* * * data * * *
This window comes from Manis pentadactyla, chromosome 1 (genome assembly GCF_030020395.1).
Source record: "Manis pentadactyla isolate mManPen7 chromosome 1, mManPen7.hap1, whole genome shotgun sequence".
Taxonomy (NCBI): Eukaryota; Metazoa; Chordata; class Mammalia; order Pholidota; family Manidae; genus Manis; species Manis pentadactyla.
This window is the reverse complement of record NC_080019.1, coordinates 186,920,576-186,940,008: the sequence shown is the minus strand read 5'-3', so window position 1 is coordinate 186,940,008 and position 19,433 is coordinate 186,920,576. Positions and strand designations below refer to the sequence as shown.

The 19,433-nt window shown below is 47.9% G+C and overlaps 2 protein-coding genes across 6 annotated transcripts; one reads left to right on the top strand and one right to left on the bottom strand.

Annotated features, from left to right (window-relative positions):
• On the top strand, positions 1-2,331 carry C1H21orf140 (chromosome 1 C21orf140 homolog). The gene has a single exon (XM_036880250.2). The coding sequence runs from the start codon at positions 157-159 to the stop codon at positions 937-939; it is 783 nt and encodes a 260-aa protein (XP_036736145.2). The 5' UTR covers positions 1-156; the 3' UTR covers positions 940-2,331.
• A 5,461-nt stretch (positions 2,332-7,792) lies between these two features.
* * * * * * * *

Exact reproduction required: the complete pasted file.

This window comes from Manis pentadactyla, chromosome 1 (genome assembly GCF_030020395.1).
Source record: "Manis pentadactyla isolate mManPen7 chromosome 1, mManPen7.hap1, whole genome shotgun sequence".
Taxonomy (NCBI): Eukaryota; Metazoa; Chordata; class Mammalia; order Pholidota; family Manidae; genus Manis; species Manis pentadactyla.
This window is the reverse complement of record NC_080019.1, coordinates 186,920,576-186,940,008: the sequence shown is the minus strand read 5'-3', so window position 1 is coordinate 186,940,008 and position 19,433 is coordinate 186,920,576. Positions and strand designations below refer to the sequence as shown.

The 19,433-nt window shown below is 47.9% G+C and overlaps 2 protein-coding genes across 6 annotated transcripts; one reads left to right on the top strand and one right to left on the bottom strand.

Annotated features, from left to right (window-relative positions):
• On the top strand, positions 1-2,331 carry C1H21orf140 (chromosome 1 C21orf140 homolog). The gene has a single exon (XM_036880250.2). The coding sequence runs from the start codon at positions 157-159 to the stop codon at positions 937-939; it is 783 nt and encodes a 260-aa protein (XP_036736145.2). The 5' UTR covers positions 1-156; the 3' UTR covers positions 940-2,331.
• A 5,461-nt stretch (positions 2,332-7,792) lies between these two features.